Fig. 3
figure 3

Concept for the permanent locking of the FSM

Fig. 4
figure 4

Concept for the bridge module of the FSM

Like explained in the framework, the system’s core is more powerful than that of comparable HSMs. Further, that of the AURIX has a direct connection to the crossbar allowing quicker memory accesses for the FSM than it is the case for a peripheral HSM.

Cryptographic Methods

The cryptographic algorithms chosen for this FSM implementation are AES 128, SHA 256 and ECC 256, which represents 128-bit (pre-quantum) symmetric security. These algorithms are also implemented in the AURIX HSM, easing a comparison of the achievable performance in Sect. 5. For asymmetric encryption elliptic curve cryptography is used and Curve25519 is implemented. That particular curve is considered secure and allows for efficient computations [16], making it well suited for the deployment in smaller processors [17].

Private Keys

To protect the device’s private keys, all FSM services run in User Mode 0, with the only exception being the Advanced Encryption Standard (AES) module, which runs in Supervisor mode. This does not restrict any computations done by those services, since no accesses to peripherals or system configuration registers are required. By default, any access to the device keys is prohibited by the core’s MPU, making them inaccessible to all User Mode 0 services. When the AES module requires access to one of those keys, it changes the MPU’s configuration, then reads the key and afterwards resets the MPU’s configuration to its default setting.

Random Number Generator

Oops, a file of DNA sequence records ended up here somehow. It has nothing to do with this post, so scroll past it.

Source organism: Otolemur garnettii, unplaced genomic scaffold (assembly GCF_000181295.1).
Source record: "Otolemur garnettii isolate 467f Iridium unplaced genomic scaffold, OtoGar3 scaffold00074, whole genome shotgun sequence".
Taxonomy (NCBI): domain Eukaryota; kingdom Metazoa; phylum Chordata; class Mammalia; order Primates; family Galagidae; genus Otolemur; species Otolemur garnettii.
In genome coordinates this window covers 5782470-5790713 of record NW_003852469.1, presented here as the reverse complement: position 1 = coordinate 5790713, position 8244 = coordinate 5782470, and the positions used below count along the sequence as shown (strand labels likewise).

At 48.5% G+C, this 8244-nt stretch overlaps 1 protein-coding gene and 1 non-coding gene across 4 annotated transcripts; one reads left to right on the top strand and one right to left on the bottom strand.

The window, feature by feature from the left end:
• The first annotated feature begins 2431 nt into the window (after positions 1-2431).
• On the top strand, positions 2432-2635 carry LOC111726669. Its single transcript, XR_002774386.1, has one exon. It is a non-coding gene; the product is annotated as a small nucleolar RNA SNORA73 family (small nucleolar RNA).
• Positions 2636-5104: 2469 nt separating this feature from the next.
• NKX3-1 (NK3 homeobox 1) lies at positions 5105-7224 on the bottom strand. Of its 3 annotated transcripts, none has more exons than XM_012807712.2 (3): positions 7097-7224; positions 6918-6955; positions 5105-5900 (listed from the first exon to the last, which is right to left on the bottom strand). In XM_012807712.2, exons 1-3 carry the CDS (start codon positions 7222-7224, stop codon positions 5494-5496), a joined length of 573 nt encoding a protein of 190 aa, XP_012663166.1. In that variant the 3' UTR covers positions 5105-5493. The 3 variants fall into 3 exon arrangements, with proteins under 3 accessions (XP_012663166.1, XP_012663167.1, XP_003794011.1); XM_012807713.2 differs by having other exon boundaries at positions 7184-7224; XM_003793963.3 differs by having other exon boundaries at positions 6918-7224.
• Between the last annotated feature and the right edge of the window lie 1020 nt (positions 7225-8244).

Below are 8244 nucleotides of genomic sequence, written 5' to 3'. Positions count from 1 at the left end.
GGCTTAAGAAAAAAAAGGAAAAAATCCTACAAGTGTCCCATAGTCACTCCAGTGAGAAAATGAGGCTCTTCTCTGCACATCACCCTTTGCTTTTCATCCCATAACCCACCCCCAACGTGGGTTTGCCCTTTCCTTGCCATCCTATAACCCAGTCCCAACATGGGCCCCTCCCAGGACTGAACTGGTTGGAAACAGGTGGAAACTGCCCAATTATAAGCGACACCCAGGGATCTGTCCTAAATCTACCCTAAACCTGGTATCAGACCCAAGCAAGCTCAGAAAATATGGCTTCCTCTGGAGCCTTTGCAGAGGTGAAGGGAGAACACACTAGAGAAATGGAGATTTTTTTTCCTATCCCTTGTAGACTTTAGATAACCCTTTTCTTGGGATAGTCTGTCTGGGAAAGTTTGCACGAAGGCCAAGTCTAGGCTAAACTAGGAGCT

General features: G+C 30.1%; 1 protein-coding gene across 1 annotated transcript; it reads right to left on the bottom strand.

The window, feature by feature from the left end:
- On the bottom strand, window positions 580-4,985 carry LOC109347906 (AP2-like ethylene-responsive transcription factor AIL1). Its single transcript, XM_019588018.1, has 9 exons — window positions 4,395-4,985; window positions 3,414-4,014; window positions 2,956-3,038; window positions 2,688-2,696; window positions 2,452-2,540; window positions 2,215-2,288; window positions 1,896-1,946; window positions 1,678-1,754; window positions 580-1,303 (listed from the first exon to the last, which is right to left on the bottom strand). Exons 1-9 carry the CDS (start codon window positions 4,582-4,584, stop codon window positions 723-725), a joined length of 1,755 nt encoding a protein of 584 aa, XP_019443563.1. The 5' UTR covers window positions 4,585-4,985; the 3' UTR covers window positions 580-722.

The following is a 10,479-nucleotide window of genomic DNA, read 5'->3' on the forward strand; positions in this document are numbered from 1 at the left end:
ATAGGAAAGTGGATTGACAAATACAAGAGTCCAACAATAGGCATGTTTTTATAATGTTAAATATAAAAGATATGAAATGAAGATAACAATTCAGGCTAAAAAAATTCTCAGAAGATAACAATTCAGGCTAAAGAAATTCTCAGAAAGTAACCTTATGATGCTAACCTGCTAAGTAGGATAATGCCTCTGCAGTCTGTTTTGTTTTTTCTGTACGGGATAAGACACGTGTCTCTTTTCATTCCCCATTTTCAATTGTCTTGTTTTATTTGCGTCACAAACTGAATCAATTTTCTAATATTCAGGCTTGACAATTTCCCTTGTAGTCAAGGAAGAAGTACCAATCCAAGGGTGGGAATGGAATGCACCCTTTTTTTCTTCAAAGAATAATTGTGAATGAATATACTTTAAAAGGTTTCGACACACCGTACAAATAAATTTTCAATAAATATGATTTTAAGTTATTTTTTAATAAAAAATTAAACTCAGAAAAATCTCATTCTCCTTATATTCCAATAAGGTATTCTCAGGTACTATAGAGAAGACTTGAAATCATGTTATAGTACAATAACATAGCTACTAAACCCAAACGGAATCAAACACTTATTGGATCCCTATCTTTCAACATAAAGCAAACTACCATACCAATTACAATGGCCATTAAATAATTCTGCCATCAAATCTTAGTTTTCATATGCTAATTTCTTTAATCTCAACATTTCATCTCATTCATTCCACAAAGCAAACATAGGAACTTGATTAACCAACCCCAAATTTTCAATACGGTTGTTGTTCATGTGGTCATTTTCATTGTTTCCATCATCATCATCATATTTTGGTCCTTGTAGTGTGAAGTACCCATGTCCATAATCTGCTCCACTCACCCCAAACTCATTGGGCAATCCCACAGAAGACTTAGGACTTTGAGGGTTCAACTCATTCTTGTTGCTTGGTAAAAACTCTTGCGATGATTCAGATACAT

Deterministic RNGs require a seed, which is used to generate pseudo-random numbers. For the FSM, a truly random seed is stored in its protected flash memory during the time of programming. To avoid the output of the same sequence of numbers after each reboot, the number of times the system was booted is stored in non-volatile memory and incremented during the boot process. This number and the random seed are then used to generate a temporary seed used by the deterministic RNG until the next reboot. Additionally it is possible to replace the truly random seed with encrypted updates to introduce new randomness.

Memory Protection

The local memory units of core 0 are exclusively assigned to the FSM by using their MPUs, making them inaccessible to all other cores. This configuration is done and locked during the start-up of the system, before any untrusted core is started. Protecting the used configuration registers ensures, that no core can change them during runtime [9]. Using the same mechanisms as the HSM, ensures strong isolation of the FSM’s resources. Since the cache of core 0 is not shared, it requires no explicit protection to prevent cache-attacks.

Debug Setup

In the second AURIX generation, the debug interface is deactivated using special configuration registers. These registers are read out by the FSM at system startup and are checked for a correct configuration. If this check fails, all of the system’s memory units are deactivated using the OTP capability and locked for potential readout. If the system is already under the control of the debugger at this time, a readout cannot be prevented [1].

Event Log

In the implementation of the FSM framework, all events are recorded in a ring buffer with 256 entries. The time for the timestamps is provided by the internal system timer 0, which is implemented as a free-running 64-bit counter, where the current counter value cannot be manipulated by a program. The only way to manipulate the system timer is to disable it. Therefore, the corresponding registers are protected by core 0 against external access by the untrusted processor cores directly after system startup. For this reason, an external Real-Time Clock (RTC) is not used, since it offers significantly more potential attack vectors. To overcome the resets of timer 0 at each restart, the FSM logs every restart to the event log.

Secure Deletion

The FSM implementation provides a function to be called every time a cryptographic computation completes. It first zeros the memory regions holding variables during the computations and afterwards clears the caches of core 0.

Unique ID

In the Infineon AURIX, a Target ID is stored in the chip during production and then protected against manipulation by using the OTP feature [1]. This ID is used by the FSM, which provides it to other applications via an interface.